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When it Comes to Hearing Loss, Our NYC Guitar School is All Ears!

August 7, 2014 - Music and Health

Hey Joe Guitar healthy hearing

Manhattan Music Lessons Keep the Students Safe

If you have been following our blogs, you know that we often talk about benefits of music – physical, emotional, and social.

However, there is one negative aspect as well. We are referring to the hazards of constant exposure to very loud music, which could lead to hearing loss and / or tinnitus, a very unpleasant ringing in the ears.

How could this happen? It all comes down to decibels.

Noises off

Simply put, a decibel is a unit used to measure the intensity of a sound. Studies show that that we can safely listen to music up to 85 decibels, which, in musical terms, translates into (just as an example) a normal piano practice or chamber music concert in a small auditorium. If you frequently exceed this threshold, you are putting yourself at risk of hearing impairment.

That’s because very loud noises  (above 110 decibels) damage sensitivesensory cells in the inner ear, and, over time, the hearing suffers. What does 110 decibels sound like? It is equivalent to noise blared by a power mower or jet engine.

Now, you may be wondering whether any music attains this level of loudness. The answer is yes.  The average decibel count at a rock concert is about 115, with peak passages reaching the ear-blasting 150! That may explain why many professional musicians are almost four times more likely to suffer noise-induced hearing loss, and many of them do.

Famous rockers like Neil Young, Phil Collins, Eric Clapton, and Pete Townshend are just a few among many musicians living with irreversible hearing damage because of the noise levels they have been exposed to. In fact, Townshend helped found an organization aptly named HEAR (Hearing Education and Awareness for Rockers), which spreads the message about the dangers of repeated exposure to excessive noise.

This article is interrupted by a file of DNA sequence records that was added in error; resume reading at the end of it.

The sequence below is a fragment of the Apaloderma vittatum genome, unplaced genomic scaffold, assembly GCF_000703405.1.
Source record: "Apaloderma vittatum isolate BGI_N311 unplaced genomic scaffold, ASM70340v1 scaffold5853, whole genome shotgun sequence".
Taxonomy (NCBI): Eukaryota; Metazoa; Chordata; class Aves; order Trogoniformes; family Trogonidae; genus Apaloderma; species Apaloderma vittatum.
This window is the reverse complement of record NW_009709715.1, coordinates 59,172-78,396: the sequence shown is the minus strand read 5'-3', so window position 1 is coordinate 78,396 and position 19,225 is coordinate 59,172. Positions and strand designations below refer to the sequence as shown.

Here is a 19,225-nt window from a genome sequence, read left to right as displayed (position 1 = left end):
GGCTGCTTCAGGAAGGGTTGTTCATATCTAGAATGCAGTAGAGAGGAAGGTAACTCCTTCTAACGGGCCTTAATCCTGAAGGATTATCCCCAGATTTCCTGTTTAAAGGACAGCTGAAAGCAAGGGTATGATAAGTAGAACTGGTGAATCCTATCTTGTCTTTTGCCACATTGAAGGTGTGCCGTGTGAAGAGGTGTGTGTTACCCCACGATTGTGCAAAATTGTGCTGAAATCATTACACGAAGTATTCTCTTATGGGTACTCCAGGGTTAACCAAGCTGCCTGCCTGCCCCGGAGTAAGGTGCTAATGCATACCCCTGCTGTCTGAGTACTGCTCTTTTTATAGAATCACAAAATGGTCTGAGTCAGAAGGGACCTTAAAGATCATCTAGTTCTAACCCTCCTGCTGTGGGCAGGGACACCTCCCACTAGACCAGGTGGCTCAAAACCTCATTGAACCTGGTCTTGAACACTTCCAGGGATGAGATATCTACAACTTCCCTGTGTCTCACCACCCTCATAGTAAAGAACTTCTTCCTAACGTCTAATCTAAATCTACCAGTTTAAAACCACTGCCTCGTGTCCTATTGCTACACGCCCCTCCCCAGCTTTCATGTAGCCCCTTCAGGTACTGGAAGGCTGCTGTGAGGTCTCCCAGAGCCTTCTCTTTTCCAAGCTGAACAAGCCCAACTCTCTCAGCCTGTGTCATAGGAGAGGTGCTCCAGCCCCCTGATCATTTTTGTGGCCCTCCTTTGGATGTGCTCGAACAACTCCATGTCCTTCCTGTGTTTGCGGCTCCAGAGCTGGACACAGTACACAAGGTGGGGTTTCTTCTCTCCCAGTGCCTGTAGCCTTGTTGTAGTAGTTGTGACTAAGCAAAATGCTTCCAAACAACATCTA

The sound and the fury

Of course, it would be a great pity to forego the pleasure of music (either as a player or listener) just to avoid the risk of hearing damage. Good news is that there are ways to prevent this condition in yourself and your children – as long as you take sensible precautions.

Even if you don’t attend too many rock concerts, chances are that you and / or your children listen to music on iPods and other MP3 players, which can easily attain high decibel levels. However, there is no need to take drastic steps and give up your personal audio equipment altogether – just practice good sense and moderation by lowering the volume and taking frequent breaks.

You can also invest in some good noise-cancelling headphones, but the best prevention (which really IS worth a pound of cure) is educating yourself and your children about dangers of excessive noise and the importance of protective measures.

Gentle on the ears

It goes without saying that our teachers know all about the effects of excessively loud music, and would never endanger your children’s ears. Such knowledge – along with other important aspects of music education like the proper technique and posture – is what distinguishes excellent teachers from the rest.

So when our teacher rings the doorbell at your Manhattan, Brooklyn, or Riverdale home or office, you can be sure that your little ones will be safe and – no pun intended – sound. After all, no matter what kind of instrument they play, they will always need their ears!

Photo by: Loic Brohard
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